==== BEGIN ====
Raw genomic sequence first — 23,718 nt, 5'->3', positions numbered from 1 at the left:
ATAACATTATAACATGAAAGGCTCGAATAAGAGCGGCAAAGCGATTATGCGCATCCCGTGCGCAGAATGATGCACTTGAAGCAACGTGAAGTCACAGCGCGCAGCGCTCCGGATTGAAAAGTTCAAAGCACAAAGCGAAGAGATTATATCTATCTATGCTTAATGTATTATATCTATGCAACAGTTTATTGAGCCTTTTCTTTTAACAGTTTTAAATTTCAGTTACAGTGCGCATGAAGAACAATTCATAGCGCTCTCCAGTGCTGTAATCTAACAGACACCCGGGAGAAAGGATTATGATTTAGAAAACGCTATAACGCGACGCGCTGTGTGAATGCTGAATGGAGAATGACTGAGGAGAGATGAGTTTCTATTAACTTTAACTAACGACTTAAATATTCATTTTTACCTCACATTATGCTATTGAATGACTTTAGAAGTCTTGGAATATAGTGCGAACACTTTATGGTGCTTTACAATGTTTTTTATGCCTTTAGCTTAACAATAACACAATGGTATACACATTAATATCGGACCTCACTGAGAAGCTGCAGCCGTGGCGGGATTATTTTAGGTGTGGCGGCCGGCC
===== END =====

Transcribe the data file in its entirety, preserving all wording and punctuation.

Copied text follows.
Raw genomic sequence first — 23,718 nt, 5'->3', positions numbered from 1 at the left:
ATAACATTATAACATGAAAGGCTCGAATAAGAGCGGCAAAGCGATTATGCGCATCCCGTGCGCAGAATGATGCACTTGAAGCAACGTGAAGTCACAGCGCGCAGCGCTCCGGATTGAAAAGTTCAAAGCACAAAGCGAAGAGATTATATCTATCTATGCTTAATGTATTATATCTATGCAACAGTTTATTGAGCCTTTTCTTTTAACAGTTTTAAATTTCAGTTACAGTGCGCATGAAGAACAATTCATAGCGCTCTCCAGTGCTGTAATCTAACAGACACCCGGGAGAAAGGATTATGATTTAGAAAACGCTATAACGCGACGCGCTGTGTGAATGCTGAATGGAGAATGACTGAGGAGAGATGAGTTTCTATTAACTTTAACTAACGACTTAAATATTCATTTTTACCTCACATTATGCTATTGAATGACTTTAGAAGTCTTGGAATATAGTGCGAACACTTTATGGTGCTTTACAATGTTTTTTATGCCTTTAGCTTAACAATAACACAATGGTATACACATTAATATCGGACCTCACTGAGAAGCTGCAGCCGTGGCGGGATTATTTTAGGTGTGGCGGCCGGCC